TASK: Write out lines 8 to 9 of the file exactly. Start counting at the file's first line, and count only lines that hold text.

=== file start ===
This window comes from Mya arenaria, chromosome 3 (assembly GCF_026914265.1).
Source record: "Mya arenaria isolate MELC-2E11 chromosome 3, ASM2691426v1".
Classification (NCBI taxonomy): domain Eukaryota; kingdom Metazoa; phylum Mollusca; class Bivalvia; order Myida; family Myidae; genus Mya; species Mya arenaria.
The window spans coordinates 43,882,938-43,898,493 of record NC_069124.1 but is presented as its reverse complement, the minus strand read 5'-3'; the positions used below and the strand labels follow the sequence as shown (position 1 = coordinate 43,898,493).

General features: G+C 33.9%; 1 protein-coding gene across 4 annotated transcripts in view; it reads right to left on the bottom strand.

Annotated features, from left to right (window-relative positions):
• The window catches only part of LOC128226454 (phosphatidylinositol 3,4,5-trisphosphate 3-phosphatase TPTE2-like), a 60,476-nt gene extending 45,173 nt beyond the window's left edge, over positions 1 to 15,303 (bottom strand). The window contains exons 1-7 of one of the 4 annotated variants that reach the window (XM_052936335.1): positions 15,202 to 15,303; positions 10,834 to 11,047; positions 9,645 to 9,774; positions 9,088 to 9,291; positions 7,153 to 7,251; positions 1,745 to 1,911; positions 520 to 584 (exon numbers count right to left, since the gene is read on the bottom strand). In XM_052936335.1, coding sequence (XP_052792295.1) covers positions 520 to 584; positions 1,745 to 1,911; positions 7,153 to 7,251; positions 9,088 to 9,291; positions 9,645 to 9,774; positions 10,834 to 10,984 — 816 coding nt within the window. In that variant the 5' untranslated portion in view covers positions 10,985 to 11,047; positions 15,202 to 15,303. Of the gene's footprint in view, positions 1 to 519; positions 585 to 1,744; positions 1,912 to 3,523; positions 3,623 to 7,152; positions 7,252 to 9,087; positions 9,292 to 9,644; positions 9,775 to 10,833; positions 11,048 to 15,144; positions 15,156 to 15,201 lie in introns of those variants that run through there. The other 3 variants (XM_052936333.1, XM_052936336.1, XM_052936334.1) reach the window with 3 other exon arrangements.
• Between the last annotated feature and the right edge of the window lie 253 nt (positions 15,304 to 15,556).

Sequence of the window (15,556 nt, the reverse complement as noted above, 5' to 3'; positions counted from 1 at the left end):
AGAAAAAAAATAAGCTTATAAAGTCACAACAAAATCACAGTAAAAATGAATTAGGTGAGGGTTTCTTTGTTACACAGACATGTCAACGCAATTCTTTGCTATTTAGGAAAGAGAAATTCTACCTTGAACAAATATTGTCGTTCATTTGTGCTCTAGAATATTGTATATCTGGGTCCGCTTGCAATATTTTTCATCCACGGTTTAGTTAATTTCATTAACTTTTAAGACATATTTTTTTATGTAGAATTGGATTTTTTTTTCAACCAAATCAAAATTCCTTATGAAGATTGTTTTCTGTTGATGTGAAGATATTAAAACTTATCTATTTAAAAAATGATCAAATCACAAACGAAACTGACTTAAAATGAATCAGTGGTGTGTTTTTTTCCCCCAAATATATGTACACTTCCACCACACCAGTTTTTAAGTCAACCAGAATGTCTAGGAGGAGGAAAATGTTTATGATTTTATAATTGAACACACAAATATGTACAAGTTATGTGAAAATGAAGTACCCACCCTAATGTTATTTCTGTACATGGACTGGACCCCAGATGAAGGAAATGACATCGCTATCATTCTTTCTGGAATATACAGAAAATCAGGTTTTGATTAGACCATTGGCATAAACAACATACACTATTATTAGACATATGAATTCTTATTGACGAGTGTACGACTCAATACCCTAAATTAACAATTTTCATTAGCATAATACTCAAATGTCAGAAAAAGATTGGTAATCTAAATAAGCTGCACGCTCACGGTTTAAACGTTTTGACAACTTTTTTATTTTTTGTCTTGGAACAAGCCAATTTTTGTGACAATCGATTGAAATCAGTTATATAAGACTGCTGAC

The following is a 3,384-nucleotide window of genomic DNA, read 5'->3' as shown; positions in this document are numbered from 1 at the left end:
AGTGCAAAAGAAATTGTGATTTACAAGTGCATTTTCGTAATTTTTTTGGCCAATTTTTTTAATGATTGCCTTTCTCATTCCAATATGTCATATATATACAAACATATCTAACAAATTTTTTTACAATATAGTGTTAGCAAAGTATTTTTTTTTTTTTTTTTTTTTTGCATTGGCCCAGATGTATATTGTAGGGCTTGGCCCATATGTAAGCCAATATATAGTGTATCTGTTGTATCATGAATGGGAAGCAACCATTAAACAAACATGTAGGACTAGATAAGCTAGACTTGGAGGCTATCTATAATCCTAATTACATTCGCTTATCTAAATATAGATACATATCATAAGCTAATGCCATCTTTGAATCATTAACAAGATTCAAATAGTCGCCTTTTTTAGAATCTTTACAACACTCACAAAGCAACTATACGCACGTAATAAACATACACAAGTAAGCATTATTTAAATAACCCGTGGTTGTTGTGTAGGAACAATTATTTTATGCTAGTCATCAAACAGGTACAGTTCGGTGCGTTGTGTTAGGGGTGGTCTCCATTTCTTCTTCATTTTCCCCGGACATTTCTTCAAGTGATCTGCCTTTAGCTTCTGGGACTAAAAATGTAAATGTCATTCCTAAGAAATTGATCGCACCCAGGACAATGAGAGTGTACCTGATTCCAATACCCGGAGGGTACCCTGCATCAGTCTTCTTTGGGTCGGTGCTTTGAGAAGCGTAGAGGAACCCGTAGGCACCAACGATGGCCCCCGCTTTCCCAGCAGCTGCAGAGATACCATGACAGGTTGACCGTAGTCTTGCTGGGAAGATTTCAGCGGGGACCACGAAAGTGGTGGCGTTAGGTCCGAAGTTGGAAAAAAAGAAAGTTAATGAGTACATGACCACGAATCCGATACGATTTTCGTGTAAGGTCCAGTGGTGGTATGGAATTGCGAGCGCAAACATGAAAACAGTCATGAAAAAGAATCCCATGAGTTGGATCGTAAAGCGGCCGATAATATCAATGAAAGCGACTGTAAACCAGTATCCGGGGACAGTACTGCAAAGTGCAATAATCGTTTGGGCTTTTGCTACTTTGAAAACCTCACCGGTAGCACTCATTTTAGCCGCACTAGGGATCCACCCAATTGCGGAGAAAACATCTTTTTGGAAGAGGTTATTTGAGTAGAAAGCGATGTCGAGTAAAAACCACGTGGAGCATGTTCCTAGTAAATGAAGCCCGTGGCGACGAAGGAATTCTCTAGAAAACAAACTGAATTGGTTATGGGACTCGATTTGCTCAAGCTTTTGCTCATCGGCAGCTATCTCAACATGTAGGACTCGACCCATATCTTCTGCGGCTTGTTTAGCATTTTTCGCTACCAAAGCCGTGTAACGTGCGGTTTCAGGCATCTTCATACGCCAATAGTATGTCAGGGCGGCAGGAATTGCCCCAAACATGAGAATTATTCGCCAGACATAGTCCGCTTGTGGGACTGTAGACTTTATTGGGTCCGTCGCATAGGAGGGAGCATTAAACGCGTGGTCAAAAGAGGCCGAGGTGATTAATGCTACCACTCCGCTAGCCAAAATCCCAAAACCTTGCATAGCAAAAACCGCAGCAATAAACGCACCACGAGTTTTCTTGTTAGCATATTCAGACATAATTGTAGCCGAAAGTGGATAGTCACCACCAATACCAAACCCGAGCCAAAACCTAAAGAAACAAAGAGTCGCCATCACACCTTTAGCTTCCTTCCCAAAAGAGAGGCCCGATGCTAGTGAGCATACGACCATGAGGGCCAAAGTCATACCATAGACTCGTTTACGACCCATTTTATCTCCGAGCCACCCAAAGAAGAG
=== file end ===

• Between the last annotated feature and the right edge of the window lie 253 nt (positions 15,304 to 15,556).

Sequence of the window (15,556 nt, the reverse complement as noted above, 5' to 3'; positions counted from 1 at the left end):